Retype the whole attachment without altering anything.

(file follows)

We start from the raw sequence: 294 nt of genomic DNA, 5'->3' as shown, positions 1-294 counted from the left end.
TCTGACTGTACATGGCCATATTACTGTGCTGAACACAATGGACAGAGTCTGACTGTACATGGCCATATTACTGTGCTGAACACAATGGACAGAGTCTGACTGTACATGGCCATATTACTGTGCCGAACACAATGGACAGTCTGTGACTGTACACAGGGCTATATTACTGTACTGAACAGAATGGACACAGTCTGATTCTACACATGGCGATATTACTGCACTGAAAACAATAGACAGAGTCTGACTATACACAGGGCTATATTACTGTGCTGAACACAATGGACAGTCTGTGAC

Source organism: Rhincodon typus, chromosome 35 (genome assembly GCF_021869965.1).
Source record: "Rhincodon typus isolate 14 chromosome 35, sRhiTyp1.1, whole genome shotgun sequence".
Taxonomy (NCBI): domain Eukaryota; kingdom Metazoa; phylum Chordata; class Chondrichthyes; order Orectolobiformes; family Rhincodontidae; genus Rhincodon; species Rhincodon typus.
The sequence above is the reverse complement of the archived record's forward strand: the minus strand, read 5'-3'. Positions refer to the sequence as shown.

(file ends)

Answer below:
We start from the raw sequence: 294 nt of genomic DNA, 5'->3' as shown, positions 1-294 counted from the left end.
TCTGACTGTACATGGCCATATTACTGTGCTGAACACAATGGACAGAGTCTGACTGTACATGGCCATATTACTGTGCTGAACACAATGGACAGAGTCTGACTGTACATGGCCATATTACTGTGCCGAACACAATGGACAGTCTGTGACTGTACACAGGGCTATATTACTGTACTGAACAGAATGGACACAGTCTGATTCTACACATGGCGATATTACTGCACTGAAAACAATAGACAGAGTCTGACTATACACAGGGCTATATTACTGTGCTGAACACAATGGACAGTCTGTGAC

Source organism: Rhincodon typus, chromosome 35 (genome assembly GCF_021869965.1).
Source record: "Rhincodon typus isolate 14 chromosome 35, sRhiTyp1.1, whole genome shotgun sequence".
Taxonomy (NCBI): domain Eukaryota; kingdom Metazoa; phylum Chordata; class Chondrichthyes; order Orectolobiformes; family Rhincodontidae; genus Rhincodon; species Rhincodon typus.
The sequence above is the reverse complement of the archived record's forward strand: the minus strand, read 5'-3'. Positions refer to the sequence as shown.